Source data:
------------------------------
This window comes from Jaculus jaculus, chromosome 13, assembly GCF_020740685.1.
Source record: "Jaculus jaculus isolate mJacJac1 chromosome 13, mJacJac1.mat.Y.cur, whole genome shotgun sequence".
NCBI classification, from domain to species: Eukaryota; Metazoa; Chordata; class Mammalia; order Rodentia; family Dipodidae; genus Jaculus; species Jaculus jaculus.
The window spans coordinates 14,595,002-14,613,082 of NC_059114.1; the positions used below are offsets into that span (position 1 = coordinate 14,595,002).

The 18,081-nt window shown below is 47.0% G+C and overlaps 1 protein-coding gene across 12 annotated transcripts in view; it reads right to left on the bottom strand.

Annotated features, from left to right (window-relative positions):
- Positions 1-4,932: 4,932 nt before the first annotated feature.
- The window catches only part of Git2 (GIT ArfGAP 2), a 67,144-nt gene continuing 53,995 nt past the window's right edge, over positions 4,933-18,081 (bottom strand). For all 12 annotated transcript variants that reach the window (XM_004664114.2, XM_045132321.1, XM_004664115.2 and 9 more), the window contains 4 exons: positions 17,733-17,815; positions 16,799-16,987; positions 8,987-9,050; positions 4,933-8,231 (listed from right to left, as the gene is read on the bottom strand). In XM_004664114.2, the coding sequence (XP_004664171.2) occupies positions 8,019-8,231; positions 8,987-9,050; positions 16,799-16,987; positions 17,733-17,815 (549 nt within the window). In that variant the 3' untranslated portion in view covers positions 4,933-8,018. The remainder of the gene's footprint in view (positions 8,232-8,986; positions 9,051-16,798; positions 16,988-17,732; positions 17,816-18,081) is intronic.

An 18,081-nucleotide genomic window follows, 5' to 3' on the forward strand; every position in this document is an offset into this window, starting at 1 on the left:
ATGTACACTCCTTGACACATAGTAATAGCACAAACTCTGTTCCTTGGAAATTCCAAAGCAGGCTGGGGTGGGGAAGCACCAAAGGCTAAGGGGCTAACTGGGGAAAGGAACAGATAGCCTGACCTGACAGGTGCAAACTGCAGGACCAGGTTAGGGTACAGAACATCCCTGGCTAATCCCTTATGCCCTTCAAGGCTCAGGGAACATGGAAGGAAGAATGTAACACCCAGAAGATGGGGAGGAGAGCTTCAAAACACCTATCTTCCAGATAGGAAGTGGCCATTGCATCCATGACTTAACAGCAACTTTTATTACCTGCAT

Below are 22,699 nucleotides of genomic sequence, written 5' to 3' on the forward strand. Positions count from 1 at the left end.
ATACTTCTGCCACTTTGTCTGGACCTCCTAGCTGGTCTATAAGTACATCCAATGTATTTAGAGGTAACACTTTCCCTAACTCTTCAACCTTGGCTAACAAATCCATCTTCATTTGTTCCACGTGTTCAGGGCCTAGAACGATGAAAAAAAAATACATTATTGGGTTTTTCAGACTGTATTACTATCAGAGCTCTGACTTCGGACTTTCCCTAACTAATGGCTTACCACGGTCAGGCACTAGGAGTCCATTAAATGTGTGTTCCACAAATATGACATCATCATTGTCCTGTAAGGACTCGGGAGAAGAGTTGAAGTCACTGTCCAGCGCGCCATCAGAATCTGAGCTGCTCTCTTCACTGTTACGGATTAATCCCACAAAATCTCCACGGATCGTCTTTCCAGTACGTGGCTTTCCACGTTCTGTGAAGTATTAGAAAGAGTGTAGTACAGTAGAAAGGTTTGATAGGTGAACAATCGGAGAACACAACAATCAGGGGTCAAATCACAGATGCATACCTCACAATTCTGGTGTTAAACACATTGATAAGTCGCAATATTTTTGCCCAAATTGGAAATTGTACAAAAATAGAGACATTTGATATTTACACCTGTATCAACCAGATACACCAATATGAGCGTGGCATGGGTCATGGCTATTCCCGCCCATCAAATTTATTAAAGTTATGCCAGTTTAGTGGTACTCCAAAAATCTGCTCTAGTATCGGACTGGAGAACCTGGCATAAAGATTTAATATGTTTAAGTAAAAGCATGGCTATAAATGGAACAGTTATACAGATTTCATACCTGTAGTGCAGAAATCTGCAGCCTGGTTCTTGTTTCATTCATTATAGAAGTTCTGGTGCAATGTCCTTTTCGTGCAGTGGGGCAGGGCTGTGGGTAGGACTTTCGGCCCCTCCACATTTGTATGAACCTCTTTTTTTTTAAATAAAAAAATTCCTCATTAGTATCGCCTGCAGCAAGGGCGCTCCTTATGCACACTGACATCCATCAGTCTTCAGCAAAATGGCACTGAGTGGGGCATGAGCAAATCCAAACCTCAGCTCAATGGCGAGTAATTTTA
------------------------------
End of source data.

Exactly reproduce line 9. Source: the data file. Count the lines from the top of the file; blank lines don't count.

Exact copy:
An 18,081-nucleotide genomic window follows, 5' to 3' on the forward strand; every position in this document is an offset into this window, starting at 1 on the left: